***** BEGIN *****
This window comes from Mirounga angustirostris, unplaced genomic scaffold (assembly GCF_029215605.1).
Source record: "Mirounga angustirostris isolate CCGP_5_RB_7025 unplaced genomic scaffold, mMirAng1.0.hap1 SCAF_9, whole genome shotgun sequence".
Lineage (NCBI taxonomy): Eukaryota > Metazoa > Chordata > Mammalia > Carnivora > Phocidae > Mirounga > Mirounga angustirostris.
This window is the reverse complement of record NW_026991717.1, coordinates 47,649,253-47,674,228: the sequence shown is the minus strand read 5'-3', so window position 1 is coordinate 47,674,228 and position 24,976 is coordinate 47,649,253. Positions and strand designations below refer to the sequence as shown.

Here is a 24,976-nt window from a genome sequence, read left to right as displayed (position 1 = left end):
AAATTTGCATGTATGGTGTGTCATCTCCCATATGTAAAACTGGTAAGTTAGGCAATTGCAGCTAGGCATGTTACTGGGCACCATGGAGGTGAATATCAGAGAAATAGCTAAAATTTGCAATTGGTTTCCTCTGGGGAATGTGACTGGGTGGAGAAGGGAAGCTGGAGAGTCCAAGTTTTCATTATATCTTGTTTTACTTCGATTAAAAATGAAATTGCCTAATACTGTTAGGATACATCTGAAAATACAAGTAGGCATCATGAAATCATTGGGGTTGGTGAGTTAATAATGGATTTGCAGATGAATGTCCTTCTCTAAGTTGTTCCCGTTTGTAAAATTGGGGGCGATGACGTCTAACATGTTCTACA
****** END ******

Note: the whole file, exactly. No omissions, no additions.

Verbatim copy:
This window comes from Mirounga angustirostris, unplaced genomic scaffold (assembly GCF_029215605.1).
Source record: "Mirounga angustirostris isolate CCGP_5_RB_7025 unplaced genomic scaffold, mMirAng1.0.hap1 SCAF_9, whole genome shotgun sequence".
Lineage (NCBI taxonomy): Eukaryota > Metazoa > Chordata > Mammalia > Carnivora > Phocidae > Mirounga > Mirounga angustirostris.
This window is the reverse complement of record NW_026991717.1, coordinates 47,649,253-47,674,228: the sequence shown is the minus strand read 5'-3', so window position 1 is coordinate 47,674,228 and position 24,976 is coordinate 47,649,253. Positions and strand designations below refer to the sequence as shown.

Here is a 24,976-nt window from a genome sequence, read left to right as displayed (position 1 = left end):
AAATTTGCATGTATGGTGTGTCATCTCCCATATGTAAAACTGGTAAGTTAGGCAATTGCAGCTAGGCATGTTACTGGGCACCATGGAGGTGAATATCAGAGAAATAGCTAAAATTTGCAATTGGTTTCCTCTGGGGAATGTGACTGGGTGGAGAAGGGAAGCTGGAGAGTCCAAGTTTTCATTATATCTTGTTTTACTTCGATTAAAAATGAAATTGCCTAATACTGTTAGGATACATCTGAAAATACAAGTAGGCATCATGAAATCATTGGGGTTGGTGAGTTAATAATGGATTTGCAGATGAATGTCCTTCTCTAAGTTGTTCCCGTTTGTAAAATTGGGGGCGATGACGTCTAACATGTTCTACA